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Amtek Auto: Conference call excerpts - Views on News from Equitymaster

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Amtek Auto: Conference call excerpts

Mar 17, 2006

We had recently conducted a conference call with Amtek Auto Limited, a leading forging and machining company in India. Here are the key takeaways from the same. What is company’s business?
Amtek Auto Limited, incorporated in 1985 is currently engaged in manufacture of a wide range of components for automotive applications mainly for use in engine, transmission and suspension systems. In the domestic automotive market, it is a Tier-1 vendor and a supplier to almost all the leading automobile original equipment manufacturers (OEM). Amtek has expanded its manufacturing base from a single manufacturing facility to a multi-location setup and today it operates from five locations in India. Apart from this, in the past few years, the company has been on an acquisition spree in the overseas market. It has acquired Smith Jones Inc in the US, GWK group in the UK and Zelter Gmbh in Germany. It also has a 62% stake in Ahmednagar Forgings (AFL).

Segmental (domestic) % revenues
Passenger car (mainly AAL) 40.0%
Two-wheelers 35.0%
Commercial vehicles (mainly AFL) 15.0%
Replacement market 10.0%
AAL - Amtek Auto, AFL - Ahemadnagar Forgings
Segmental spread: The company, together with AFL, has a diversified presence in the forgings and machining business. The table below highlights its presence across different automotive segments. The management has clarified that the OEM market will be given top priority. Margins in both OEM and replacement markets are comparable.

Raw material costs and steel prices: Raw material costs (as a % sales) increased significantly from 53% in FY00 to 65% in FY05. This was due to the fact that because of sluggish demand, the company was not able to pass on the increase in steel prices commensurately, despite the fluctuations in steel price being a pass-through. Going forward, the company expects input costs as % of sales to decline on the back of softening steel prices.

Expansion plans: Amtek has invested around Rs 7 bn to Rs 7.5 bn during FY05 and FY06, with the amount being almost equally bifurcated between the two years. From FY07 onwards, the company plans to incur only the routine capital expenditure. Volume expansion plans are enlisted below.

Time horizon for commercial production
Company (including domestic subsidiary) FY05 Planned Time horizon
Forgings (Tonnes per annum)
Amtek Auto Limited 60,000 200,000 Dec-06
Ahmednagar Forgings 46,000 100,000 Mar-07
Machining (m components)
Amtek Auto Limited 18 35 Dec-06

Restructuring of subsidiaries: It should be noted that during the past three years, Amtek has made a host of foreign acquisitions, namely Smith Jones Inc. (renamed as Amtek Gears), GWK Group (renamed as GWK Amtek) and Zelter Gmbh. Of the above, the restructuring plans for the first two companies are as follows.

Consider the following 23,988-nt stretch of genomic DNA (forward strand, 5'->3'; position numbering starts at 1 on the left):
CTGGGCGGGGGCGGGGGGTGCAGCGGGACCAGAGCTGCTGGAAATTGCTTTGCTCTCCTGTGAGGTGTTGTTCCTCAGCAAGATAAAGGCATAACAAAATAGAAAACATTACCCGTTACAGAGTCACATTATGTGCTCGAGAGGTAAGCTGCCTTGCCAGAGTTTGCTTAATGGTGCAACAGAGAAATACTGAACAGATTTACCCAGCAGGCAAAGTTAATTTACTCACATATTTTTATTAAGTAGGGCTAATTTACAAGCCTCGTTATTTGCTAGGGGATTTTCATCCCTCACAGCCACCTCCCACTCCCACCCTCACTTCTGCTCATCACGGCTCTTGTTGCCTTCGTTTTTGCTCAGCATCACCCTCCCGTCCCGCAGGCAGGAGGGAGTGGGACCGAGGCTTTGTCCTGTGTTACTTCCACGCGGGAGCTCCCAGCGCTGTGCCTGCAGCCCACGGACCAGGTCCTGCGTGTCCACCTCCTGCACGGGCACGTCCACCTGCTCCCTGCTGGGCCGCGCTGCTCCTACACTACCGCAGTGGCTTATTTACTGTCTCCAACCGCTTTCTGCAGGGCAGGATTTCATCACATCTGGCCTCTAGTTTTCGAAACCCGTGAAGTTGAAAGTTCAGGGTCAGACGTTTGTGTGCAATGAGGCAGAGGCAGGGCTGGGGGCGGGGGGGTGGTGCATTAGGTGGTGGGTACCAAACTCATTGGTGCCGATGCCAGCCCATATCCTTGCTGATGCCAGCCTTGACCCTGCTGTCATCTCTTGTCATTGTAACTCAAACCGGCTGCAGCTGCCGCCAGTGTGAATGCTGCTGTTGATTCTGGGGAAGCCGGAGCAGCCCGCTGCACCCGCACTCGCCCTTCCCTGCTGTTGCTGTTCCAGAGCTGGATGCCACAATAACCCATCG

Amtek Gears: The management expects topline to grow by 40% to 50% per annum for next two years as one of the competitors has filed for bankruptcy. Apart from this, it aims to improve operating margins from 5% to around 9% to 10% in the next two years.

GWK Amtek: The management does not intend to focus on topline. Rather, it is aiming at huge cost savings potential in the next two years. It plans to source around 80% of requirements of GWK from India over the next two years (currently around 30%). As per management, there are savings of around 35% out of which around 10% to 15% will be passed on and the balance reflected in profits. The management aims to raise operating margins to around 7% to 8% in the next two years, from the FY05 levels of 5.8%.

Domestic subsidiary and restructuring: Operating margins of the domestic subsidiary, Ahmednagar Forgings are significantly lower when compared to that of Amtek. This has been primarily due to the former’s high fixed costs and underutilisation of capacity. Things are, however, expected to improve from here on. This is because while the company’s capacity is being doubled at only 10% incremental fixed costs, utilisation levers are also likely to improve from FY05 levels of 45%. The management aims to bring the utilisation levels at par with that of the parent company in two years’ time.

Debt position: The debt position (in terms of debt to equity) of the company, post the conversion of FCCB, will come down from 1.2 times in FY05 to 0.1 times in FY06. The conversion price is Rs 209 per share. The company does not intend to borrow significantly in next two years. However, in case of a suitable acquisition opportunity, it may consider funding some part through external borrowings.

What to expect?
Seemingly, it appears that the company has drawn a sound strategy to optimize its overseas acquisitions and ensure optimum utilisation of its capacities. Similarly, almost entire capacity expansion plans are likely to be completed by FY07. While prospects appear to be good, we are in process of evaluating the company and accordingly would update our subscribers.

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